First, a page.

Monday – sunny but cool, just nice.
Up early to drive down to St Kilda to pick Simon and Hayley up. Then it’s a two hour drive out to Phillip Island. Fortunately it’s motorway most of the way. Motorway, with roundabouts; traffic lights; bus stops.
Very scenic island. Visit Churchill’s farm, an old homestead of some early Ozzie settlers. A tad disappointing, but interesting to see the ingenuity and applied common sense of these days. For instance a cooling larder – see picture – where water trickles down over the hessian and the latent heat of vaporisation keeps the contents cool; door closers, to keep the heat out, made of string, pulleys and weights.
Then it’s a visit to a koala sanctuary. Lavish picnic, actually get sandwiches. Obviously out to impress Simon and Hayley. Never realised their young – the koalas that is – were kept in a pouch. Great board walks helps you get to see them in their natural habitat. Have
the delight of a mating session as a male tries to mount a reluctant female, she’d obviously got an headache. All this goes on up and down a tree 60 feet above ground. She’s a vicious little bitch in defending her honour. Really difficult to know whether the male was successful, being a typical Bruce it could have been over so quickly.
Interesting to hear a young Mother give her children some enlightened and impromptu sex education when asked what are they doing – “they’re just fighting”.
Next stop the Nobbies. Supposedly thousands of seals basking in the sun, complete with purpose built centre complete with merchandising opportunity. Where are they all? As rare as a Taliban in a pinnie washing up the dishes. Apparently all seals have “gone fishing”.
Finally it’s the penguin centre. Again a lovely purpose built centre.
The little penguins – Eudyptula minor (Eudyptula = good little diver, minor = smallest) – come ashore at dusk every night to minimise the risk to them as they cross the beach. A cynic might say its to take the Micky out of the humans, but perhaps it’s just the wonder of evolution.
We troop down to the beach to get our good viewing spot. Don jumpers, mountain jacket and waterproof to keep warm, alas no long johns or ski mits. Simon and Hayley are on the premier viewing package unlike us poor pensioners.
Joy, sat there freezing our bits off whilst waiting for 2,061 little penguins to pop out of the sea and poke fun at 1,000+ humans freezing to death. Hurry up. How do we know how many. Well according to a fairy story told by the rangers, they’re counted every night!
Meanwhile, for entertainment,while some numpties on the front row have decided to eat some donuts and are bewildered as to why the seagulls are hovering, swooping down and shitting on them.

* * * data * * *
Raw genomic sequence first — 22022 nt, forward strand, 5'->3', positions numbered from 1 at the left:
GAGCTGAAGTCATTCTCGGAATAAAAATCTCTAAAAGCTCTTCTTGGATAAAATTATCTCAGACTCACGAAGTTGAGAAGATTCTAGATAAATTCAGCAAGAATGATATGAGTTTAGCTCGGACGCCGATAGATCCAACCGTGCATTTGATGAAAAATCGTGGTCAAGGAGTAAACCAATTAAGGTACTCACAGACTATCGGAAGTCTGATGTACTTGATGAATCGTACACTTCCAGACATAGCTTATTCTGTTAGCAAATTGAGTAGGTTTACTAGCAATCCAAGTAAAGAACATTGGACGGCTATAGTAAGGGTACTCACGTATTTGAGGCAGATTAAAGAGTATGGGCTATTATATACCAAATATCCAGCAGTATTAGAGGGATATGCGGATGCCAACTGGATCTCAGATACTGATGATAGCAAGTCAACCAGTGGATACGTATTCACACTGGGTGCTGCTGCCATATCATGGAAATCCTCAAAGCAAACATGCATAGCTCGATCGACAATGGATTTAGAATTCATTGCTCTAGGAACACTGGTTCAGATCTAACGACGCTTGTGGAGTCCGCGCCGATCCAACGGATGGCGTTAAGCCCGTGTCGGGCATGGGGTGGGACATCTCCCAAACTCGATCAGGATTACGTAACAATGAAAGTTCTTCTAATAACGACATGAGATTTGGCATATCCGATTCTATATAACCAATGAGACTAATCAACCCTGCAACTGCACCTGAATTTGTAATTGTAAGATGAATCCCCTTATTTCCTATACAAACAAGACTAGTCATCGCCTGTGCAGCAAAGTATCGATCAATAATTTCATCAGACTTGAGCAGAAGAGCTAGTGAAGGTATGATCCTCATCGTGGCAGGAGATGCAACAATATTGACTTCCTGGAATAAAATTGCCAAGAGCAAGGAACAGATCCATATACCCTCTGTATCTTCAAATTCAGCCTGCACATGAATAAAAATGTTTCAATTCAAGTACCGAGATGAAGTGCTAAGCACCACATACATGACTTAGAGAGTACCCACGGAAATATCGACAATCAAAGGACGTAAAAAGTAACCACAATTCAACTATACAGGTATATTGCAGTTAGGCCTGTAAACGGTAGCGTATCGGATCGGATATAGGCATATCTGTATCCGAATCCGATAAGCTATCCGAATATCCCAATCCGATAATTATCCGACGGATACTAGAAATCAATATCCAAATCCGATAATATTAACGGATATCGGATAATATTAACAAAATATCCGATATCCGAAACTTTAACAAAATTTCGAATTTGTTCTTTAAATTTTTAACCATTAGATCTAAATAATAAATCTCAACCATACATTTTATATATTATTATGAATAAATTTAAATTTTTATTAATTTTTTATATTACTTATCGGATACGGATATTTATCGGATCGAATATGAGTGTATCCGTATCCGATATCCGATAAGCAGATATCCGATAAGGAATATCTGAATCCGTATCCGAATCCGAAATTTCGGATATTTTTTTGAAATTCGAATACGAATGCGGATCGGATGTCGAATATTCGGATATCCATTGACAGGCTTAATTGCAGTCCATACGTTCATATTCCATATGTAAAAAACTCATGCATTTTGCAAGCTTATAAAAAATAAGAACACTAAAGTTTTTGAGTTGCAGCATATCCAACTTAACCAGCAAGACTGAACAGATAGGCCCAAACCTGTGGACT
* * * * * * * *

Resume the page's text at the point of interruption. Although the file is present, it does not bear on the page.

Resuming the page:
Then better still, in true Oriental fashion to mimic the other family, we have the ultimate stupidity as a japanese family, sitting in front of us, start feeding the seagulls biscuits. As you can imagine I have a few choice words. “Don’t be so stupid. I don’t mind them shitting on you, it serves you right, but why should the rest of us suffer.”
What’s with these surgical masks the Orientals seem to love wearing?Is it some form of national OCD? How can you respect men wearing pink or polka dot masks!
Finally groups of the little blighters – I do mean the penguins – pop out the water. “Should we cross the beach.” “No not yet.” “Quick get back in the water it’s safer.” “Yes, let’s cross.” “No, not yet.” “Yes, it’s safe now. Banzie let’s go for it.”
Watch several groups cross. Difficult to really see them in the dusk. Better and closer view of them as you walk up the boardwalk and you can see them staggering home. They stop at regular intervals for a rest / power nap. Mind you can you blame them they’ve been out fishing all day and hopefully have a belly full of food to feed their young with.
No photography allowed – not that the Orientals want to understand that. Apparently flash upsets the little blighters. But oh did we mention you can buy pictures in the gift shop.
Our pictures were download from their iPhone gallery – don’t think thev’ve realised that flaw in their marketing strategy. There’s a great BBC wildlife documentary on it all here.
Then it’s the long drive back. After a great day out with good company.